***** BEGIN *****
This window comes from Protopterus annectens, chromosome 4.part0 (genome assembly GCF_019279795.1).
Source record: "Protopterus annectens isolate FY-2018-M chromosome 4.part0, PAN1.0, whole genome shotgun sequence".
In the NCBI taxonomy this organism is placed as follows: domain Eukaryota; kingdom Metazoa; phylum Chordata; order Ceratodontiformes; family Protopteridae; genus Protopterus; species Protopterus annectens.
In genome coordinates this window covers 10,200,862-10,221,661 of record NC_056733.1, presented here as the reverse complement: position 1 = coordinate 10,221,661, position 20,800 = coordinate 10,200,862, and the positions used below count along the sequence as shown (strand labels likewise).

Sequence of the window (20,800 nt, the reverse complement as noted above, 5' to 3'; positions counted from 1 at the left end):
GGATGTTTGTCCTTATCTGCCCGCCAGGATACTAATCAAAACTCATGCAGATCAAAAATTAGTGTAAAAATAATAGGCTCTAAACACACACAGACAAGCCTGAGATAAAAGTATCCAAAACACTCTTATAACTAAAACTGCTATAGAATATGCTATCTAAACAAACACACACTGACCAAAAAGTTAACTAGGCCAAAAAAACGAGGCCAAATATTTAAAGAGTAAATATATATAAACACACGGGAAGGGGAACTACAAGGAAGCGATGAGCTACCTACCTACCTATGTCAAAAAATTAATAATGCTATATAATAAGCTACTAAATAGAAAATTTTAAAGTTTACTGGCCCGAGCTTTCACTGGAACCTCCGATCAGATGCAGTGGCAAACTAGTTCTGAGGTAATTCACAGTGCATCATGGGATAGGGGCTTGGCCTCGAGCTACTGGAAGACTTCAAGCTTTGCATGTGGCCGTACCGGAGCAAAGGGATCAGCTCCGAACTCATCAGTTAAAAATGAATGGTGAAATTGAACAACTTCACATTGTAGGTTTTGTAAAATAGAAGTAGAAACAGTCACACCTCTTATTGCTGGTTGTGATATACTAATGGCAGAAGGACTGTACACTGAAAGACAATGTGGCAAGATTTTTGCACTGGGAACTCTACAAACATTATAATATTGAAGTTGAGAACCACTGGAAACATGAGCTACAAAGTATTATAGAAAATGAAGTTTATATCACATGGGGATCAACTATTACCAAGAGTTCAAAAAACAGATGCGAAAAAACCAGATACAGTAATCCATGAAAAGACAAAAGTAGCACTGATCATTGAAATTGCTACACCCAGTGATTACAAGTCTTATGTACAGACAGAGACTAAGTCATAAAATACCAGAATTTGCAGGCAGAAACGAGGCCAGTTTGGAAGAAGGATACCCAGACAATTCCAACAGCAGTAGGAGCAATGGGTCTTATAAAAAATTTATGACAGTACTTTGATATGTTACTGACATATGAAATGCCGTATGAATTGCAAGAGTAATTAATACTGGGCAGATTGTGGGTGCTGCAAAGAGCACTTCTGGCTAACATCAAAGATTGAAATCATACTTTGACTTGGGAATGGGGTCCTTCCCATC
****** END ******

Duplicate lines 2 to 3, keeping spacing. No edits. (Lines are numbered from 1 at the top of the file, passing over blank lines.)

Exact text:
Source record: "Protopterus annectens isolate FY-2018-M chromosome 4.part0, PAN1.0, whole genome shotgun sequence".
In the NCBI taxonomy this organism is placed as follows: domain Eukaryota; kingdom Metazoa; phylum Chordata; order Ceratodontiformes; family Protopteridae; genus Protopterus; species Protopterus annectens.